Iskander Mirza (A Bihari but a resident of Bengal) was one of the most senior bureaucratic ministers in Bogra's (Bengali) government and was extremely influential at that time.
Due to a long illness, Governor-General Ghulam Muhammad (Kakazai) went to two months of leave to the United Kingdom, leaving the office of Governor-General to Interior Minister Iskander Mirza.
On 7 August 1955, Iskander Mirza assumed the office of Governor-General. Immediately after taking the oath from Chief Justice of Pakistan at the apex Supreme Court of Pakistan, Iskander Mirza spoke to the nation on the radio. Owing to the continuing political instability, Iskander Mirza forced Prime Minister Bogra to resign from his office, dispatching him as Pakistan Ambassador to the United States in 1955.
Iskander Mirza was an outspoken supporter of the "One Unit Program"— a program of integrating the nations of West-Pakistan and East Pakistan's Bengali nation into one single nation. This program was a quite a success in East-Pakistan but, met with harsh criticism led by the nationalist movements.
While Iskander Mirza forcefully integrated West Pakistan into one province, this led the West Pakistani population to fiercely oppose his schemes.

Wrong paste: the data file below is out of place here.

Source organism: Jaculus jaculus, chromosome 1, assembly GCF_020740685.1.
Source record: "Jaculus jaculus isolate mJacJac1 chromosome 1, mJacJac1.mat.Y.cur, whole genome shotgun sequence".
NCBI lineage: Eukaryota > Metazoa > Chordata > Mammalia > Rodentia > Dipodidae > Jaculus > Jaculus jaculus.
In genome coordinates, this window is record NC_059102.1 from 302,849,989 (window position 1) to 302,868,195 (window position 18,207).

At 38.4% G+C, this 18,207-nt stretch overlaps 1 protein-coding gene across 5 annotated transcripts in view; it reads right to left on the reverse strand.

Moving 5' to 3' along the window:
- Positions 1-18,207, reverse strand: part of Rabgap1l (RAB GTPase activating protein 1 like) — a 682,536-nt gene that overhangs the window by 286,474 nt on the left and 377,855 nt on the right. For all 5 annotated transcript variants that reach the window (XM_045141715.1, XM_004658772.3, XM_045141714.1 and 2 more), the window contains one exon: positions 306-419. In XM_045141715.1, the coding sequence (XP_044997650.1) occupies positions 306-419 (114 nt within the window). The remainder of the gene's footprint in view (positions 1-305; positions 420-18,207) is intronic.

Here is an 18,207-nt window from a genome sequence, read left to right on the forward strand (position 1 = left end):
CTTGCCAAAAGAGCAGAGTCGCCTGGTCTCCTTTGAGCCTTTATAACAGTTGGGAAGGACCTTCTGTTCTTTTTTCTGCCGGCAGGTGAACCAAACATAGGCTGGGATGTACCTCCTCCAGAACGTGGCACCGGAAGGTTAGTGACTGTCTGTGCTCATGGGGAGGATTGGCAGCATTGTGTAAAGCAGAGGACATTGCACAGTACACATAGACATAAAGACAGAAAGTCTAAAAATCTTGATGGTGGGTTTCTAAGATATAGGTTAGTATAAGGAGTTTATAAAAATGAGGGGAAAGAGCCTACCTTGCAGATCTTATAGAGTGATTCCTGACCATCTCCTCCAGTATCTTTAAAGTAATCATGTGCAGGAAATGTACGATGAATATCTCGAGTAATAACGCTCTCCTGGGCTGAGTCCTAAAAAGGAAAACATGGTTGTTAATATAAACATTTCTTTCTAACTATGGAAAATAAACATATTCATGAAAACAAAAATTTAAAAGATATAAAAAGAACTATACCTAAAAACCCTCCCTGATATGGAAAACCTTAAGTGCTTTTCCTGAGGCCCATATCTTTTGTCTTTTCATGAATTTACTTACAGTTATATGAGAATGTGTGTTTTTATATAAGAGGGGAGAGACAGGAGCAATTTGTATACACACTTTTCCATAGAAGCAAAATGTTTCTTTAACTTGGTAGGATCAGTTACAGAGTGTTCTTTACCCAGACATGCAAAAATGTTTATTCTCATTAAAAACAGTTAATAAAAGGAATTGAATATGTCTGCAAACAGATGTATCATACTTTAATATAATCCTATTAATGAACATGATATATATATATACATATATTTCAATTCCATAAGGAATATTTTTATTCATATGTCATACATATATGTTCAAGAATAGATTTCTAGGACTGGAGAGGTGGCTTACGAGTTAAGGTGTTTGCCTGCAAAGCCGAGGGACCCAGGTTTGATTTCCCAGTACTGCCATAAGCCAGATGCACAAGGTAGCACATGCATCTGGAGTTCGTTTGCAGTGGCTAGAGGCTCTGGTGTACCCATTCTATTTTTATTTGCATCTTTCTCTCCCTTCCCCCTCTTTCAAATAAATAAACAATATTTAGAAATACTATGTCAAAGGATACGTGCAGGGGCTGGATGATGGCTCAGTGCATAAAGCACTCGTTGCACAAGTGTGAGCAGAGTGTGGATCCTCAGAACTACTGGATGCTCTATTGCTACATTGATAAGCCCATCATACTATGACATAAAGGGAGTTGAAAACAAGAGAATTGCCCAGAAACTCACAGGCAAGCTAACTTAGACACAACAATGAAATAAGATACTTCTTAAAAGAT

The One Unit program collapsed after the Provinces of West Pakistan opposed integration in one provisional state. The provinces retained their current status; nationalists also forced Iskander Mirza to give state recognition of their languages, as well in the constitution.
Under the presidency of Iskander Mirza, he dismissed his elected Prime Ministers, including Suhrawardy, also a Bengali from East Pakistan.
After successfully promulgating the 1956 constitution, Major-General Iskandar Mirza became the first President of Pakistan. But his presidency saw great political instability, challenges in foreign policy, and the ousters of four prime ministers in two years. Major-General Iskandar Mirza finally imposed martial law in 1958 after suspending the constitution and dissolving democratic institutions, including the Pakistan Parliament.
Major-General Iskandar Mirza has the distinction of being the first to bring in military influence in national politics after he appointed his army chief as chief martial law administrator of the country.
Paternal great-grandfather of Iskander Mirza was Mir Jafar (popularly known to Indian and Pakistanis as Ghaddar-e-Abrar).
Mir Jafar had played an integral role, bringing down Siraj ud-Daulah of Bengal, with the British Empire serving as the informant and a leading provider of intelligence to British officer Robert Clive.